Pseudotsuga menziesii var. menziesii, the coast Douglas-fir, grows in the coastal regions from west-central British Columbia southward to central California. In Oregon and Washington, its range is continuous from the eastern edge of the Cascades west to the Pacific Coast Ranges and Pacific Ocean. In California, it is found in the Klamath and California Coast Ranges as far south as the Santa Lucia Range, with a small stand as far south as the Purisima Hills in Santa Barbara County. One of the last remaining old growth stands of conifers is in the Mattole Watershed, and is under threat of logging. In the Sierra Nevada, it ranges as far south as the Yosemite region. It occurs from near sea level along the coast to 1,800 m (5,900 ft) above sea level in the mountains of California. Another variety exists further inland, Pseudotsuga menziesii var. glauca, the Rocky Mountain Douglas-fir or interior Douglas-fir. Interior Douglas-fir intergrades with coast Douglas-fir in the Cascades of northern Washington and southern British Columbia, and from there ranges northward to central British Columbia and southeastward to the Mexican border, becoming increasingly disjunct as latitude decreases and altitude increases. Mexican Douglas-fir (P. lindleyana), which ranges as far south as Oaxaca, is often considered a variety of P. menziesii.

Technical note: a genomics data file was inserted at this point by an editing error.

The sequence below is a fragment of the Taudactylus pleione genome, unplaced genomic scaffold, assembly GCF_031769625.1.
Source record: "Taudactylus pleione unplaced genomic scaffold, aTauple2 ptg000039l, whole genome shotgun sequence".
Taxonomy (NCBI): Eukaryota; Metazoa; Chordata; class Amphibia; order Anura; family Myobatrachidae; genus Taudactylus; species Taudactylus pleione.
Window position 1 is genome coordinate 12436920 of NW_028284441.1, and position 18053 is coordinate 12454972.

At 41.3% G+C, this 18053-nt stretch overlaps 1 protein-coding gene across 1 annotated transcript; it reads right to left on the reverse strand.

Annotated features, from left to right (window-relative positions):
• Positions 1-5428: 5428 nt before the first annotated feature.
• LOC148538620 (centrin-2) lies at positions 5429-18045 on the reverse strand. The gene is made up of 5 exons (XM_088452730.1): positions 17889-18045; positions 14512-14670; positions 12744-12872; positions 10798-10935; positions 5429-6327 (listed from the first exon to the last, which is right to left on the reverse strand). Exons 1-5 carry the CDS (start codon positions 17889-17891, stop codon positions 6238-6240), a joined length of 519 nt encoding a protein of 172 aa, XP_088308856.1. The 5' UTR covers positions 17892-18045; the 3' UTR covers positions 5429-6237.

Douglas fir female cone.
Pinus ponderosa, commonly known as the ponderosa pine, bull pine, blackjack pine, western yellow-pine, or filipinus pine is a very large pine tree species of variable habitat native to mountainous regions of western North America. It is the most widely distributed pine species in North America. Pinus ponderosa grows in various erect forms from British Columbia southward and eastward through 16 western U.S. states and has been successfully introduced in temperate regions of Europe. It was first documented in modern science in 1826 in eastern Washington near present-day Spokane (of which it is the official city tree). On that occasion, David Douglas misidentified it as Pinus resinosa (red pine). In 1829, Douglas concluded that he had a new pine among his specimens and coined the name Pinus ponderosa for its heavy wood. In 1836, it was formally named and described by Charles Lawson, a Scottish nurseryman. It is the official state tree of Montana.